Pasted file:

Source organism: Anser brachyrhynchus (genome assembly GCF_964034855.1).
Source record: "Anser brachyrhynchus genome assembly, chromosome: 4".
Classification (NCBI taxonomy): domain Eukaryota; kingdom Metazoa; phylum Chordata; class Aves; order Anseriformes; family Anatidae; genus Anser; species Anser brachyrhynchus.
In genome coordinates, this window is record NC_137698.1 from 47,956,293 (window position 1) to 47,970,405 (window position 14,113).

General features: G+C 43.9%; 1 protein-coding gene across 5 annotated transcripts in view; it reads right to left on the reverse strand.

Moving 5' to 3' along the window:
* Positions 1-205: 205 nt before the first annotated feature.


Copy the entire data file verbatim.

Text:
Source organism: Anser brachyrhynchus (genome assembly GCF_964034855.1).
Source record: "Anser brachyrhynchus genome assembly, chromosome: 4".
Classification (NCBI taxonomy): domain Eukaryota; kingdom Metazoa; phylum Chordata; class Aves; order Anseriformes; family Anatidae; genus Anser; species Anser brachyrhynchus.
In genome coordinates, this window is record NC_137698.1 from 47,956,293 (window position 1) to 47,970,405 (window position 14,113).

General features: G+C 43.9%; 1 protein-coding gene across 5 annotated transcripts in view; it reads right to left on the reverse strand.

Moving 5' to 3' along the window:
* Positions 1-205: 205 nt before the first annotated feature.